In accordance with still other embodiments described herein, a method measures a pathlength of a sample comprising a first component and a second component. The method comprises providing an absorption spectrum of the sample. The method further comprises determining an absorption value of the absorption spectrum at an isosbestic wavelength at which the first component and the second component have approximately equal absorptions. The method further comprises calculating the pathlength from the absorption value.
In accordance with still other embodiments described herein, a method estimates a glucose concentration of a blood sample. The method comprises measuring sample absorption at a plurality of wavelengths between about 4 microns and 11 microns. The method further comprises subtracting a contribution to said sample absorption due to the presence of water. The method further comprises subtracting a contribution to said sample absorption due to the presence of hemoglobin.
For purposes of summarizing the invention, certain aspects, advantages and novel features of the invention have been described herein above. It is to be understood, however, that not necessarily all such advantages may be achieved in accordance with any particular embodiment of the invention. Thus, the invention may be embodied or carried out in a manner that achieves or optimizes one advantage or group of advantages as taught herein without necessarily achieving other advantages as may be taught or suggested herein.
As will be described further below, absorption data (sometimes called “optical density” or “OD”) from a sample can be used to determine the relative concentrations of the various constituents of the sample. In particular, infrared absorption data from a blood sample can be used to determine the concentrations of various analytes. A specific technique for measuring glucose concentration is described herein, but it will be appreciated that the techniques described below could be used to measure whole blood proteins, urea, lactate, or other sample analytes.
In many measurements, the contribution from the analyte of interest (e.g., glucose) to the measured absorption spectrum is often only a small percentage of the contribution from other substances within the sample. For example, blood by volume is typically composed of about 70% water, about 30% solids, mostly protein, and only about 0.1% glucose. Blood also includes other species such as urea, alanine, and in some cases alcohol or other sugars such as fructose. Therefore, blood glucose measurements are highly sensitive and vulnerable to inaccuracies.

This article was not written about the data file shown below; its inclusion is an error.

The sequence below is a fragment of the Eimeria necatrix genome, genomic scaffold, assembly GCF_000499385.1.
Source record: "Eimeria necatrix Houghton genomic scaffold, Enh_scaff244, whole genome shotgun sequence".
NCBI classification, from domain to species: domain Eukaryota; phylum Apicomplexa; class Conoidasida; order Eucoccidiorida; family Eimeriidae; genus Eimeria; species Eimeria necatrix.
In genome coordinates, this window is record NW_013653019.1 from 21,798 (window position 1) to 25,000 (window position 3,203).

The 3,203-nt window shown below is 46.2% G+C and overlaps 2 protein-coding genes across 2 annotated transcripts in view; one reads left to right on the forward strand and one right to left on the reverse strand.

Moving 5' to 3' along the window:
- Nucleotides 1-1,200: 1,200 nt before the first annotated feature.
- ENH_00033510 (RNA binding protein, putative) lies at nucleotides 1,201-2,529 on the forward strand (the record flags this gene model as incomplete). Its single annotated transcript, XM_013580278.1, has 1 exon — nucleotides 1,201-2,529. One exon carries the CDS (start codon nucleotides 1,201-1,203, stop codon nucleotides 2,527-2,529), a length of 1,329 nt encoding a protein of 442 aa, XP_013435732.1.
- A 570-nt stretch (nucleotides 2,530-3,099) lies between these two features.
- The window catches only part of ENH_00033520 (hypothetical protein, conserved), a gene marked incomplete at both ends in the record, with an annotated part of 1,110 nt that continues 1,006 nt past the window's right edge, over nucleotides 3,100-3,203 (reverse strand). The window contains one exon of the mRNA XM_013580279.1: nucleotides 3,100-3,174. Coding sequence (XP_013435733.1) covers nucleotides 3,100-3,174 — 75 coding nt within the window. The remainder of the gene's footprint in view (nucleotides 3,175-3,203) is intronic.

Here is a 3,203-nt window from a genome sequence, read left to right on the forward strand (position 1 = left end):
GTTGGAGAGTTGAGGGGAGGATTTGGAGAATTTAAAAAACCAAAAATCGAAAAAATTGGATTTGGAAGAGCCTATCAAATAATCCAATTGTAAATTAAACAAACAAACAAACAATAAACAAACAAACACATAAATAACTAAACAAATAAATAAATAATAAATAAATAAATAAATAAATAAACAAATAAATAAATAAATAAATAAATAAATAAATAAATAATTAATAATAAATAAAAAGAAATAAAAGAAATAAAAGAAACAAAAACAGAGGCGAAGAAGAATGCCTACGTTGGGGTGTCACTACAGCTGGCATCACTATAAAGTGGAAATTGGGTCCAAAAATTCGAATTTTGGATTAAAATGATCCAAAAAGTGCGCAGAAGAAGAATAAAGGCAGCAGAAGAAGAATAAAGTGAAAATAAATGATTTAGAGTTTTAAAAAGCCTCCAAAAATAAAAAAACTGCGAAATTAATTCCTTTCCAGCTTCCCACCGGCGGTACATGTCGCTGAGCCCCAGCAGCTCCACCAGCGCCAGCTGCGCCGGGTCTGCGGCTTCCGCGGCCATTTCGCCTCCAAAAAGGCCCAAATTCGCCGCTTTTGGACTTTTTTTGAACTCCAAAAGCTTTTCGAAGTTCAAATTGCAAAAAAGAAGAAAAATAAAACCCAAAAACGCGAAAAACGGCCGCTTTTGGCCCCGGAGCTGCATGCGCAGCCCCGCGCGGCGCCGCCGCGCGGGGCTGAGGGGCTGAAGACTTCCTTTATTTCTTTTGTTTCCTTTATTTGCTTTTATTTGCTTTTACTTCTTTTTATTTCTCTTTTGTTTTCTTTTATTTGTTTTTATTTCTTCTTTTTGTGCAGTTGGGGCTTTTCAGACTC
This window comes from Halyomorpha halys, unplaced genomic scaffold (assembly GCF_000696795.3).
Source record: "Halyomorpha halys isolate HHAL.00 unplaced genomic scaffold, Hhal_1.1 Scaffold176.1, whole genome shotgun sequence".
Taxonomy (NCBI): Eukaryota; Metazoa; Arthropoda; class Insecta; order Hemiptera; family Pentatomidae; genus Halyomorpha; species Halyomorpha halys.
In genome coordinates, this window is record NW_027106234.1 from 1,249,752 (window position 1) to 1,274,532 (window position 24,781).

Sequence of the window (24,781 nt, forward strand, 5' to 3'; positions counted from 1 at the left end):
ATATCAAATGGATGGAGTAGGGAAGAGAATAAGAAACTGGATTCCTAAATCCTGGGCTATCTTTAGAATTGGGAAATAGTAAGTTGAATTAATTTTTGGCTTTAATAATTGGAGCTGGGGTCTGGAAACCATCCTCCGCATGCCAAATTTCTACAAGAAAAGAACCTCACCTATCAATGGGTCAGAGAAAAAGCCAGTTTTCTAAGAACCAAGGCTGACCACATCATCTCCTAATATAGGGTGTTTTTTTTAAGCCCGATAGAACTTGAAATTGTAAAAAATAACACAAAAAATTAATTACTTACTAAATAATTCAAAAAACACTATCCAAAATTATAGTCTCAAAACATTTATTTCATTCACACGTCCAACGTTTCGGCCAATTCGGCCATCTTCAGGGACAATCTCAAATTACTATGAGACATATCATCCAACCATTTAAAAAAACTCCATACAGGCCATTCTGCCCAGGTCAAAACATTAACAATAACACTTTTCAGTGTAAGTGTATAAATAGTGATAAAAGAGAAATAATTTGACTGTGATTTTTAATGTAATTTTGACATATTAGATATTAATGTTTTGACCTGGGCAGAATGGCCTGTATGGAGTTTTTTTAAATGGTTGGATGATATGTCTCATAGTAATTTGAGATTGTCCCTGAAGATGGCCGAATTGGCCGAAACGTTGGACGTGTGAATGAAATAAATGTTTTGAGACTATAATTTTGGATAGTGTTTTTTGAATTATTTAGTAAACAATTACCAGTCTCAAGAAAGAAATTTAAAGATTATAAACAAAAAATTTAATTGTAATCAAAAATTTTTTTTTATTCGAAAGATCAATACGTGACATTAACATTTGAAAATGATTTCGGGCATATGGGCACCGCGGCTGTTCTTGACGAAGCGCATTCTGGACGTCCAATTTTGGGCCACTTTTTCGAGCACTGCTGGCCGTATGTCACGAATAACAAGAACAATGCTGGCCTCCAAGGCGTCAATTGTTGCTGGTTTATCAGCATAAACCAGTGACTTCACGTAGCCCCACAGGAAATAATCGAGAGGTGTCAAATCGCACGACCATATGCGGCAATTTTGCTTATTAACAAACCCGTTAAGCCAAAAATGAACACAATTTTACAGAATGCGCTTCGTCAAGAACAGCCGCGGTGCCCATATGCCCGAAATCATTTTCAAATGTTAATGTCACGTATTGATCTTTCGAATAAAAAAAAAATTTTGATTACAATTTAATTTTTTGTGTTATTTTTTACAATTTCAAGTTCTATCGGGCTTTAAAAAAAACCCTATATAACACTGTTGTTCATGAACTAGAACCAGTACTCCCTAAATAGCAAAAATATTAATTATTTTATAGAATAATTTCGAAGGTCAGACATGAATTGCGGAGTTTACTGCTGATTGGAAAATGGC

If an accurate glucose measurement is desired, the characteristics of each of the different blood constituents should be considered. In an attempt to avoid the large absorption due to water, previous efforts have focused on the near-infrared (IR) region (e.g., wavelengths less than about 2.5 microns). In the near-IR region, the IR absorption of water is quite small. However, many blood components such as alanine, urea, albumin, ascorbate, and triacetin have absorptions of similar magnitude to glucose, and although attempts have been made, separating their relative contributions is difficult.
Advantageously, the system and method described herein utilize absorption data in the mid-IR region of about 4 to about 11 microns, and a procedure for subtraction of the contribution due to water.
As illustrated by
The aperture 42 of certain embodiments defines the beam size of the infrared signal which is incident onto the filter 44. As illustrated in
The infrared signal transmitted through the filter 44 is split by the beam splitter 46 into two separate portions, propagating along two separate paths. Along the signal path, the signal portion of the infrared signal is focused onto the sample 30 by the sample lens 47. The portion of the signal portion transmitted through the sample 30 is focused onto the signal detector 50 by the signal lens 48. Along the reference path, the reference portion of the infrared signal is focused onto the reference detector 60 by the reference lens 62.
In certain embodiments, the signal detector 50 and reference detector 60 concurrently measure infrared radiation of a plurality of wavelengths, while in other embodiments, the detectors 50, 60 are tunable to measure a selected wavelength. The signal detected by the reference detector 60 can be used to correct the signal detected by the signal detector 50 for variations in the emitted signal from the source 40. In addition, in embodiments in which the reference detector 60 and signal detector 50 are substantially identical, the reference detector 60 can be used to correct for a wavelength-dependent response of the signal detector 50.